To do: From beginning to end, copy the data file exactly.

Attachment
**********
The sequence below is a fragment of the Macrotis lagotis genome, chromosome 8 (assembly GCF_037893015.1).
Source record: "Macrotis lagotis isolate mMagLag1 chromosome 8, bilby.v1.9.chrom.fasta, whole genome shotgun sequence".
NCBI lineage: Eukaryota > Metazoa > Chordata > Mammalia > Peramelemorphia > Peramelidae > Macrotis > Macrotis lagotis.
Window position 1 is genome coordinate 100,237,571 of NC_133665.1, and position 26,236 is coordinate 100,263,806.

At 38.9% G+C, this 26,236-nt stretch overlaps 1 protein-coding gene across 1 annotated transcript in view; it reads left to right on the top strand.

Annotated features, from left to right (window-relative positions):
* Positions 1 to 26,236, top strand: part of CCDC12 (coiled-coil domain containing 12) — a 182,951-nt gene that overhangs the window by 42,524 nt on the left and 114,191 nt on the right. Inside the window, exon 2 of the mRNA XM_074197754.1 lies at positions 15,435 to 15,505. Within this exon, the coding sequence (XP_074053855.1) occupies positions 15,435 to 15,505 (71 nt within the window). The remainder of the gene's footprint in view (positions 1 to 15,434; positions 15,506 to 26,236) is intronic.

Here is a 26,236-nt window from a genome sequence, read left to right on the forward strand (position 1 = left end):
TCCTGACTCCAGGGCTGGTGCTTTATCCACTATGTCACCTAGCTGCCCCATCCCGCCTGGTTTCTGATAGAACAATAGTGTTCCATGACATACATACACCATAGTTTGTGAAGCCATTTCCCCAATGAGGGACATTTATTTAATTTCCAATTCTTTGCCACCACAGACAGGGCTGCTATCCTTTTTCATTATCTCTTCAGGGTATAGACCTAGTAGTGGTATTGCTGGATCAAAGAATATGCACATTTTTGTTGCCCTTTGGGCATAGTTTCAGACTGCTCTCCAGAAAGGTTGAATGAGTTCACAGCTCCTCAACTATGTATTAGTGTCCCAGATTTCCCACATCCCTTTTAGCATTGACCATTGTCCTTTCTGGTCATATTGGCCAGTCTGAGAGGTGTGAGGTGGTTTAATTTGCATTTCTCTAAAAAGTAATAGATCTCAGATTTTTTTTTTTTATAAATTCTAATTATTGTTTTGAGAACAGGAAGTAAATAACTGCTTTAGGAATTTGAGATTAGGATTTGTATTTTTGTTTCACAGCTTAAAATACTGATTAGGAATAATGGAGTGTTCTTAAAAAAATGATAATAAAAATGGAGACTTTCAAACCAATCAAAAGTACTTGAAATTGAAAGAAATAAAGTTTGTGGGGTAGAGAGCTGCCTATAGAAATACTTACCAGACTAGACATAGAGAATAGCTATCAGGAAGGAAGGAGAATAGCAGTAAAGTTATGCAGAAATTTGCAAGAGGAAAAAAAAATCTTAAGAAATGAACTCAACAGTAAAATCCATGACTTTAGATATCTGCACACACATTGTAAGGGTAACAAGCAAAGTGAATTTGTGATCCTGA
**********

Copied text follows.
The sequence below is a fragment of the Macrotis lagotis genome, chromosome 8 (assembly GCF_037893015.1).
Source record: "Macrotis lagotis isolate mMagLag1 chromosome 8, bilby.v1.9.chrom.fasta, whole genome shotgun sequence".
NCBI lineage: Eukaryota > Metazoa > Chordata > Mammalia > Peramelemorphia > Peramelidae > Macrotis > Macrotis lagotis.
Window position 1 is genome coordinate 100,237,571 of NC_133665.1, and position 26,236 is coordinate 100,263,806.

At 38.9% G+C, this 26,236-nt stretch overlaps 1 protein-coding gene across 1 annotated transcript in view; it reads left to right on the top strand.

Annotated features, from left to right (window-relative positions):
* Positions 1 to 26,236, top strand: part of CCDC12 (coiled-coil domain containing 12) — a 182,951-nt gene that overhangs the window by 42,524 nt on the left and 114,191 nt on the right. Inside the window, exon 2 of the mRNA XM_074197754.1 lies at positions 15,435 to 15,505. Within this exon, the coding sequence (XP_074053855.1) occupies positions 15,435 to 15,505 (71 nt within the window). The remainder of the gene's footprint in view (positions 1 to 15,434; positions 15,506 to 26,236) is intronic.

Here is a 26,236-nt window from a genome sequence, read left to right on the forward strand (position 1 = left end):
TCCTGACTCCAGGGCTGGTGCTTTATCCACTATGTCACCTAGCTGCCCCATCCCGCCTGGTTTCTGATAGAACAATAGTGTTCCATGACATACATACACCATAGTTTGTGAAGCCATTTCCCCAATGAGGGACATTTATTTAATTTCCAATTCTTTGCCACCACAGACAGGGCTGCTATCCTTTTTCATTATCTCTTCAGGGTATAGACCTAGTAGTGGTATTGCTGGATCAAAGAATATGCACATTTTTGTTGCCCTTTGGGCATAGTTTCAGACTGCTCTCCAGAAAGGTTGAATGAGTTCACAGCTCCTCAACTATGTATTAGTGTCCCAGATTTCCCACATCCCTTTTAGCATTGACCATTGTCCTTTCTGGTCATATTGGCCAGTCTGAGAGGTGTGAGGTGGTTTAATTTGCATTTCTCTAAAAAGTAATAGATCTCAGATTTTTTTTTTTTATAAATTCTAATTATTGTTTTGAGAACAGGAAGTAAATAACTGCTTTAGGAATTTGAGATTAGGATTTGTATTTTTGTTTCACAGCTTAAAATACTGATTAGGAATAATGGAGTGTTCTTAAAAAAATGATAATAAAAATGGAGACTTTCAAACCAATCAAAAGTACTTGAAATTGAAAGAAATAAAGTTTGTGGGGTAGAGAGCTGCCTATAGAAATACTTACCAGACTAGACATAGAGAATAGCTATCAGGAAGGAAGGAGAATAGCAGTAAAGTTATGCAGAAATTTGCAAGAGGAAAAAAAAATCTTAAGAAATGAACTCAACAGTAAAATCCATGACTTTAGATATCTGCACACACATTGTAAGGGTAACAAGCAAAGTGAATTTGTGATCCTGA